Take the hypothetical story designed by the psychologist Jonathan Haidt: A family’s dog is killed in front of their home. They heard that dog meat was good, so they cut the dog’s body up and eat it for dinner. Most of us, including the subjects in the original study, conclude that such would be wrong. But why? No suffering occurs, the dog was already dead. There is no consistent, logical reasoning to opposing the family’s choice. It just feels wrong.
We feel, and then we reason to makes sense of said feeling and intuition.
Today, its said we are living in an age of “post-truth.” A reality shattered by the advent of fake news and alternative facts. But what makes today so unbelievable? Are we really going to credit Donald Trump with swinging the straw that broke the camel’s back of capital-t Truth? Or is this no different than any other shattered belief? A moment in which we must begrudgingly take on the increasing responsibility of a world with one less truth to hold on to. Yes, Santa isn’t real. No, barbies are not anatomically correct, why would you think that? Yeah, a horse’s ass can hold the highest public office in the United States of America.
Granted it seems that uncertainty keeps increasing, but operating with uncertainty is just another day at office for the three-pound lawyer inside your skull. At any one point in time an unstable, fluctuating stream of light is reflected upon our retinas yet we perceive a stable image. You walk down a hallway and the walls seem stable and set in place, yet all the while your eyes are constantly bombarded by new information as the relationship between you and the wall continually changes. In essence, you never sit, stand or exist still, your brain just provides you this illusion.
Reality by subtraction. We must, by nature, perceive the world in a subtracted, simplified state. Just as the inner ear provides a sense of balance while we jostle, jerk and run our way through reality, so too must our conceptions provide us a sense of stability. So, by nature, we reason the world in -isms and -ists, black and white, us and them. It is by the same principle that our eyes, inner ear and brain work to provide us a stable, simplified image of reality that our notions of cause and effect, justice and injustice, right and wrong, good and bad, eat the dog/don’t eat the dog, all operate to provide us a stable, operable model of reality. It’s just that the latter is still evolving yet today. And thus, so is what we call truth.
When astronomers scour the night sky for habitable planets, potential host rocks for life and signs of intelligence, there’s a particular area situated just near and not too far from a star that supports the conditions to foster life — the goldilocks zone, not too hot nor too cold. Equally so, rightly balanced between stupor and sobriety, a kind of goldilocks state of mind may just exist. Loosened just so, coherent still enough, a habitable state of mind for conversation that fosters the fleeting signs of our intelligence, if only for a flash. You know the cognitive climate, relaxed enough to reveal your ear fetish yet still one or two drinks shy of “the world is run by inter-dimensional psychic vampires.”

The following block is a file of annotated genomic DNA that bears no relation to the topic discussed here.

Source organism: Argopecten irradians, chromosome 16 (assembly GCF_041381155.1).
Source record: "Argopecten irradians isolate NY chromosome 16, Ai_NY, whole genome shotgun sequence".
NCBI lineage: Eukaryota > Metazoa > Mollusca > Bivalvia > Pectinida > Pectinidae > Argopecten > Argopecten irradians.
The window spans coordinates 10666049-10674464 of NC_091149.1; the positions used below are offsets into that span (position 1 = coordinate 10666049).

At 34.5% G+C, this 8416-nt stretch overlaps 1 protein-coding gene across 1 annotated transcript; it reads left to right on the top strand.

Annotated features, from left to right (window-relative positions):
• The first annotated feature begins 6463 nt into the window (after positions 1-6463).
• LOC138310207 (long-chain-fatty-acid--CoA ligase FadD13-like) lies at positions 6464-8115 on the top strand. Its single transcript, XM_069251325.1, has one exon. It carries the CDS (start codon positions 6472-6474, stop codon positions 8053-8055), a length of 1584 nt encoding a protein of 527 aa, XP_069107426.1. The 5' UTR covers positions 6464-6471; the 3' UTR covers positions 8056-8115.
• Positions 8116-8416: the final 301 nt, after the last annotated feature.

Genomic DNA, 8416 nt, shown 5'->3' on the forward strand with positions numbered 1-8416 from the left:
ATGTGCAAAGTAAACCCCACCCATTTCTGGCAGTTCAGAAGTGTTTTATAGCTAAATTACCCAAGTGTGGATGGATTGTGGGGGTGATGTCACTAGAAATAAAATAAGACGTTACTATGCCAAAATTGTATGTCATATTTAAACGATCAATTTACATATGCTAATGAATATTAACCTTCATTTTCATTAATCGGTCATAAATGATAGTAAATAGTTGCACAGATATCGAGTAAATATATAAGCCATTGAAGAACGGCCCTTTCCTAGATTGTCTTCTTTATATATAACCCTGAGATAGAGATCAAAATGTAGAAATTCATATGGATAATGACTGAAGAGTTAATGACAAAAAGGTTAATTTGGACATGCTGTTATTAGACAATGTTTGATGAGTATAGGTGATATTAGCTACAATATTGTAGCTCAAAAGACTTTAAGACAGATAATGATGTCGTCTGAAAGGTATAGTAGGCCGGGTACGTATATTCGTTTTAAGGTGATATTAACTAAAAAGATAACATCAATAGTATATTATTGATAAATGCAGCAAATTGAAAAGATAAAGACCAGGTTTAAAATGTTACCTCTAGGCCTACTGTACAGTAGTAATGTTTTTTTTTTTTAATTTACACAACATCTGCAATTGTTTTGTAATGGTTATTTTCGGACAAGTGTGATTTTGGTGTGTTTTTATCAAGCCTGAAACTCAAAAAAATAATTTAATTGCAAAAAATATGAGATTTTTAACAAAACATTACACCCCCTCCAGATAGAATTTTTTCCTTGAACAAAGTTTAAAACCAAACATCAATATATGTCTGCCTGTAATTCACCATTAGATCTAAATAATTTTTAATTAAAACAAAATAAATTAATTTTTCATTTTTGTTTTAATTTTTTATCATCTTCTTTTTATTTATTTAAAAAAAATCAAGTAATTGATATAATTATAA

It was in this state of mind that we found ourselves that mild summer night. Greased for sincerity, one’s eye for irony (i.e. bullshit) just a bit sharper. And that’s exactly what our initial reaction had been. We’d instinctively substituted one truth for another. We’d answered with what felt right.
“Would you take your kids to church?”
“Of course not.” *the chorus echoed*
Blind and dogmatic, we responded out of reflex because our own question prodded our doubts. But then we paused; a reverb washed the table.
“Yeah but what if the reason we’re so adamant about not taking our kids to church is because we were so strongly pushed there in the first place?Wouldn’t withholding them from it build a curiosity just the same as our experience built contempt?”
Rather than substitute one truth for another, maybe the answer is in providing no such certainty in the first place. Never present a stone of truth to hold on to in the first place. Let them figure it out on their own. Let them go to a church, a mosque, a Jill Stein rally, a satanic pyre, Comic-Con. And when they ask if Santa Clause is real, if there is a heaven, if Joe Pesci really died for the sins of mankind, answer with “I don’t know, but lets find out.”
I can’t be certain though, maybe its just one of those things I won’t ‘get’ until I have kids. You know, like working on only two hours of sleep or getting puked on in public…